Manhattan Night (2016)

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Based on the novel by Colin Harrison, Manhattan Night follows Porter Wren (Adrien Brody), a newspaper columnist who’s not particularly excited about his future. His paper’s publishing company has been bought out by a foreign billionaire, and he’s dissatisfied with his domestic life, despite his loving wife (Jennifer Beals) and two young kids.

Porter encounters Caroline Crowley (Yvonne Strahovski) at a cocktail party one night; she is the gorgeous young widow of Simon Crowley, an enigmatic film director who died under mysterious circumstances. The seductive Caroline manages to get romantically involved with Porter, partially because she believes that he is the only one who can solve the case of her husband’s death. However, she’s hiding a dark past, and her late husband has left behind dozens of video memory cards that could point to possible clues. Caroline implores Porter to look through the video files, and most of them lead nowhere. Still, what Porter discovers or doesn’t discover could come back to hurt him, his career, and his family.

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I had modest expectations for Manhattan Night (I rented it on Redbox). I’ve long been a big fan of Strahovski’s work in both film and TV, and I think Brody and Beals are also extremely talented individuals. I had heard about the film (and the novel it was based on), but was surprised to see that the studio gave it a straight-to-DVD release at the last minute, as opposed to a theatre run.

Considering that straight-to-DVD films are normally bottom-of-the-barrel garbage, I was skeptical that a film with a solid premise and an acclaimed source novel would be given that treatment. Apparently, Manhattan Night received mixed to negative reception, so I was trying to factor that in, as well.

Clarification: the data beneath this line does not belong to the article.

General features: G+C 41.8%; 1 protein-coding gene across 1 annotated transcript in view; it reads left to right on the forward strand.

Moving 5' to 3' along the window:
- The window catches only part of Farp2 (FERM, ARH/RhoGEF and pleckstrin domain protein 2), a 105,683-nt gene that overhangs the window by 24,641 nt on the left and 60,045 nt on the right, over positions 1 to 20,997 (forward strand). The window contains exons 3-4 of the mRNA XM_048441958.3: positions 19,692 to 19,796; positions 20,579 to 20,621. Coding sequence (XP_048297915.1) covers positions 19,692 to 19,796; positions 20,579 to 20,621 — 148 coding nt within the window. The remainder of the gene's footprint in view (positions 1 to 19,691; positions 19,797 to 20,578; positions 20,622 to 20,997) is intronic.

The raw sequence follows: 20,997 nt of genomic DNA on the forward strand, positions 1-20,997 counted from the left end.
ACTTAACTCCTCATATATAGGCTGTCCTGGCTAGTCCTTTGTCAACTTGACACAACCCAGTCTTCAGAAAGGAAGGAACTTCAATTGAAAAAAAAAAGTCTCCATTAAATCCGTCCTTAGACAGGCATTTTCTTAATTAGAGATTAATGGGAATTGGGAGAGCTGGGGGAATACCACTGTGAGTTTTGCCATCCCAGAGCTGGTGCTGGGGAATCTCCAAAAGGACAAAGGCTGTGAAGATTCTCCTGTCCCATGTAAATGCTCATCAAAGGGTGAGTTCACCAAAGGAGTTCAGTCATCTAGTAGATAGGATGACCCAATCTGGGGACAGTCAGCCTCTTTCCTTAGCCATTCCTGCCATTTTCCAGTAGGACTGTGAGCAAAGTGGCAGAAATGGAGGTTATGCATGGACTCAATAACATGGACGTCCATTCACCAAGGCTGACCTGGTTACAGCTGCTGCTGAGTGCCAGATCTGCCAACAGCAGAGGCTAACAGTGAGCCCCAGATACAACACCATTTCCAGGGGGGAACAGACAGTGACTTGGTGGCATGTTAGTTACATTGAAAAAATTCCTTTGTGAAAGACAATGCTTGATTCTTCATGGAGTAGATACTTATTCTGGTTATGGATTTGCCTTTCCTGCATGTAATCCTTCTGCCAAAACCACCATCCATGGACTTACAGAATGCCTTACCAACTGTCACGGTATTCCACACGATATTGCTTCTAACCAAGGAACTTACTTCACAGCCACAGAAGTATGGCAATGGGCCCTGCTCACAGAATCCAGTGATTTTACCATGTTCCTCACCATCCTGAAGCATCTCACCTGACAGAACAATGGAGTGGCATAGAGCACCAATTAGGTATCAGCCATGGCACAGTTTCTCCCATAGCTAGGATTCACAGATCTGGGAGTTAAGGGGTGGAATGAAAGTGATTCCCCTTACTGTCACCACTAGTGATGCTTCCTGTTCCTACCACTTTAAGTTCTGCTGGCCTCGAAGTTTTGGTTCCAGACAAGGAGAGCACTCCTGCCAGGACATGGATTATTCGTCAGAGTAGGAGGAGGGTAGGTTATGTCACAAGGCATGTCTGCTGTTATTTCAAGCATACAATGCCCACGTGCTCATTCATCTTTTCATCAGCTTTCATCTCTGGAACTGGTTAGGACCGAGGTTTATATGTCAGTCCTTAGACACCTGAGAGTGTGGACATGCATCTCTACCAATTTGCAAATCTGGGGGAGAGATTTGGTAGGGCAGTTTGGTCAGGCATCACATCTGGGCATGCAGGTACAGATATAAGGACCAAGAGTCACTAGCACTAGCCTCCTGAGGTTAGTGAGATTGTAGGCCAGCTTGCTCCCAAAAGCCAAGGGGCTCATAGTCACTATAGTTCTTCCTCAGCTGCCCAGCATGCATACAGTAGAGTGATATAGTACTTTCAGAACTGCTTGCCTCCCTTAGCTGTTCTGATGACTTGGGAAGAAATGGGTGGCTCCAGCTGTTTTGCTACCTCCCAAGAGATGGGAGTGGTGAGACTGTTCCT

Manhattan Night does succeed in several different ways – the performances are solid all-around, the script is (mostly) good, and I was very interested in the storyline. There are some fairly suspenseful moments, and I felt like director Brian DeCubellis gave the film a real sense of neo-noir mystery about it. I also really enjoyed the cinematography.

However, the film is not immune to a lot of romantic thriller pitfalls. I hesitate to call Manhattan Night an “erotic thriller” because, frankly, that genre can go die in a fire. With that being said, the film does have a couple of plot twists, many of which are hit-or-miss, and the ending was anti-climactic in a lot of ways. Don’t misunderstand me – it’s not laughably bad or eye-roll-worthy, but I did feel let down at the end of the film.

I do believe that these actors did their best, and I don’t think that Manhattan Night deserved the straight-to-DVD treatment, but there were a lot of moments in this film that just didn’t work as well as they could have. And I get it – a lot of books have situations or sequences that really don’t translate to the screen as well as they could. That’s why a lot of book adaptations don’t achieve the same level of acclaim as the source material – this is universal and applies to all sorts of cinema genres.

Manhattan Night certainly has its moments, and I don’t regret seeing it at all, but this film could have done a lot more with the best-selling material it had, and some of the more emotionally weighty scenes just weren’t executed as well as they could have been.

Rating: 6/10

Directed by Brian DeCubellis

Screenplay by Brian DeCubellis

Based on the novel by Colin Harrison

Produced by Brian DeCubellis, Adrien Brody, and Steven Klinsky

Director of Photography: David Tumblety

Music: Joel Douek

Editor: Andy Keir

Starring Adrien Brody, Yvonne Strahovski, Jennifer Beals, Campbell Scott, Steven Berkhoff

Rated R for sexual content, nudity, violence and language.

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